Cuban ballplayers mourn loss of Jose Fernandez

Cuban ballplayers mourn loss of Jose Fernandez

CHICAGO — Chicago Cubs outfielder Jorge Soler played with Miami Marlins pitcher Jose Fernandez when the two were growing up in Cuba. They traveled together to Venezuela for a youth tournament.

Soler said Fernandez's ability was obvious, right from the start.

"Since he was a child, since we were kids, I knew he had something," Soler said through a translator. "He had a talent. It was very impressive."

Fernandez's death in a boating accident at the age of 24 cast a dark shadow over the major leagues on Sunday. Miami's home game against Atlanta was canceled, and several ballparks observed moments of silence. Wrigley Field's iconic hand-operated scoreboard displayed Fernandez's No. 16 in its pitching column next to Miami.

But the loss of Fernandez was felt most acutely in baseball's growing Cuban community.

"He was one of those guys that everybody loved," St. Louis Cardinals catcher Brayan Pena said. "He was one of those guys that everybody knew exactly what he meant to our community. For us, it's a big, big loss. It's one of those things where our thoughts and prayers are obviously with his family, the Marlins' organization and the fans. But it gets a little bit closer because he was part of our Cuban family."

There were 23 Cubans on opening-day major league rosters this year, an increase of five over last season and the most since the commissioner's office began releasing data in 1995. Many of the players share similar stories when it comes to their perilous journey from the communist country to the majors, and the difficulty of adjusting to life in the United States.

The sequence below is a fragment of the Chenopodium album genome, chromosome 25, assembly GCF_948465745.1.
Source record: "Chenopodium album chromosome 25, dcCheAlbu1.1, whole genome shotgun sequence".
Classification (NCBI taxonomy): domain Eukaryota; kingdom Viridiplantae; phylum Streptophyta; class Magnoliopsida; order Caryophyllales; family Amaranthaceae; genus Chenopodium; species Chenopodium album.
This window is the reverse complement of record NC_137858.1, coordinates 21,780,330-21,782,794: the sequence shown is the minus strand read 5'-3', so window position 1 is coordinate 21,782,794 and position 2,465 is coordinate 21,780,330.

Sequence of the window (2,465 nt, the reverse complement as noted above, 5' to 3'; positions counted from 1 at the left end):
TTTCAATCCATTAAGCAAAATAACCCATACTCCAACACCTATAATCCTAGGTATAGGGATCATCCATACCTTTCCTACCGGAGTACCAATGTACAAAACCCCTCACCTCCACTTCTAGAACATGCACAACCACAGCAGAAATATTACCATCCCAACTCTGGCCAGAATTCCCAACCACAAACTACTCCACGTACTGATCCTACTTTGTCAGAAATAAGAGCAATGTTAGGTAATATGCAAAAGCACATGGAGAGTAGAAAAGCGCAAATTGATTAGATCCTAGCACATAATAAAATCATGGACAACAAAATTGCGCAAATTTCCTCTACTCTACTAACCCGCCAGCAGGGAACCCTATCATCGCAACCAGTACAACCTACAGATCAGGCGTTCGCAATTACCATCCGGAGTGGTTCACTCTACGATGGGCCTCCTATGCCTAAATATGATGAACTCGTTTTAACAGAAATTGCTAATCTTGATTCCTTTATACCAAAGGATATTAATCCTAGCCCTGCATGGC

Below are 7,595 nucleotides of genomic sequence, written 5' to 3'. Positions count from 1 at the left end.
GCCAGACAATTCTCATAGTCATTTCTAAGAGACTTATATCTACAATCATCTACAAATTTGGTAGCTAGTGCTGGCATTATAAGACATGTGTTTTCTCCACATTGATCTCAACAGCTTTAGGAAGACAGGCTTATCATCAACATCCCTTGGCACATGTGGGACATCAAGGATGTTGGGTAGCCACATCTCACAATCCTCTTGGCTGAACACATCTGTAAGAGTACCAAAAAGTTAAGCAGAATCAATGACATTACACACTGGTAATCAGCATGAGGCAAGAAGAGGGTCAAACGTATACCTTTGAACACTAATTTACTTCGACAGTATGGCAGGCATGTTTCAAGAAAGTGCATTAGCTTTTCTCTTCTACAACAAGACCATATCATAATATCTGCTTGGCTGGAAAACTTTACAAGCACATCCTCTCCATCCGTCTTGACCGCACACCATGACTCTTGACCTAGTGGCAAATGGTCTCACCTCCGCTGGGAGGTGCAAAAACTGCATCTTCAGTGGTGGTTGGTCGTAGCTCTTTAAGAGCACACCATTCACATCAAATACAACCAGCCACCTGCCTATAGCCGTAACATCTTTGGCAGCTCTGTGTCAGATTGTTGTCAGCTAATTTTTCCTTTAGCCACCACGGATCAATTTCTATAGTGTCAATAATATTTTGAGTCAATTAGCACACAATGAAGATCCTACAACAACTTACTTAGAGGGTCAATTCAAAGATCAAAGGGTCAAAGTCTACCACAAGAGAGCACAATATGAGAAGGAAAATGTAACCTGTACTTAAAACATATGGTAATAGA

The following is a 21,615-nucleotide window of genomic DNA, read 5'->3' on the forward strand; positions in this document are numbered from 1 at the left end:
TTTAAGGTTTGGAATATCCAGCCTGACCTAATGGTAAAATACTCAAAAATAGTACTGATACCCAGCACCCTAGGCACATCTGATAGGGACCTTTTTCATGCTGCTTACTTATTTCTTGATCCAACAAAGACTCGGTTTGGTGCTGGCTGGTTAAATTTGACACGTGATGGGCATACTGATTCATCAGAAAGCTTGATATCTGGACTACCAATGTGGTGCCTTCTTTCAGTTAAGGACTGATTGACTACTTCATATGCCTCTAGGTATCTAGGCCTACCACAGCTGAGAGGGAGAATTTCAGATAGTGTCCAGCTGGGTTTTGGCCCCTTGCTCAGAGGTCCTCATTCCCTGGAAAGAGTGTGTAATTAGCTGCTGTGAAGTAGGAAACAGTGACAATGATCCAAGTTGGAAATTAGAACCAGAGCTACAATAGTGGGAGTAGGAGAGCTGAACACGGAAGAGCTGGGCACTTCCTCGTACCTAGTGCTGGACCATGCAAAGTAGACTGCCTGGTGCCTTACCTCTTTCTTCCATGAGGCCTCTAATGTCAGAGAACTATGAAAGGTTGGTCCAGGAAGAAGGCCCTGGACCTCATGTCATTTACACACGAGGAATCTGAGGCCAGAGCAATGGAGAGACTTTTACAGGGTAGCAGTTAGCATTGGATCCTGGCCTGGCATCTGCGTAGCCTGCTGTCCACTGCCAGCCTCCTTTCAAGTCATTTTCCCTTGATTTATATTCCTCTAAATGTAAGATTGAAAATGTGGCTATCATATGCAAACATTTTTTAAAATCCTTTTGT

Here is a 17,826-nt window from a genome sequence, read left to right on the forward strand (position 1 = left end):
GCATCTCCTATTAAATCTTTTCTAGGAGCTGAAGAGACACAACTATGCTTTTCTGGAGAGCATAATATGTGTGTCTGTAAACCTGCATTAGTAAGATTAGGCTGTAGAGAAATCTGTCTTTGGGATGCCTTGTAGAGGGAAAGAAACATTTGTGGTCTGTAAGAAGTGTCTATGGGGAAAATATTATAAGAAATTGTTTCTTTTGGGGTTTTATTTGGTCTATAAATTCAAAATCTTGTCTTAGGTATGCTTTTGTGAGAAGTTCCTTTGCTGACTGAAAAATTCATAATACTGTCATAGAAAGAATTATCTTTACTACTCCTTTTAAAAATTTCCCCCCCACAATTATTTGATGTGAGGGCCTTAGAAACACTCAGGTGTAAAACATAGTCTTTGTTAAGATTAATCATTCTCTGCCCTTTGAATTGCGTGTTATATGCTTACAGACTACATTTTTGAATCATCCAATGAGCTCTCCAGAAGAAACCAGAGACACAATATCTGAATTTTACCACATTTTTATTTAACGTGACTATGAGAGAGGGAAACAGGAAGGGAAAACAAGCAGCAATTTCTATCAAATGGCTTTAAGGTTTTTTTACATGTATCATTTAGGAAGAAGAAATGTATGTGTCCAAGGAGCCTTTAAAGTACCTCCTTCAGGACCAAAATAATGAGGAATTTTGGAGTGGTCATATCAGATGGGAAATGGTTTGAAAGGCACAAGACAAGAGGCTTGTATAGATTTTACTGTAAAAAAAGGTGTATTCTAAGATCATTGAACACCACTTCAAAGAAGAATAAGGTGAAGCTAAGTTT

A native of Santa Clara, Cuba, Fernandez was unsuccessful in his first three attempts to defect, and spent several months in prison. At 15, Fernandez and his mother finally made it to Mexico, and were reunited in Florida with his father, who had escaped from Cuba two years earlier.

He was drafted by the Marlins in 2011, and quickly turned into one of the majors' top pitchers.

"How he was on the mound was a reflection of him," Oakland first baseman Yonder Alonso said. "A guy who had a lot of fun, was himself. A very talkative guy, he would come into the room and you'd know he was in the room. Never big-leagued anyone, very professional. No matter what, he would talk to you about hitting, because he thought he was the best hitter, and he (would) talk to you about pitching, because he thought he was the best pitcher."

Alonso said Fernandez's death was "a big-time shock." Yasiel Puig used torn pieces of white athletic tape to display Fernandez's jersey on the wall in the home dugout at Dodger Stadium. Cardinals rookie Aledmys Diaz, who had known Fernandez since they were little kids, declined an interview request through a team spokeswoman.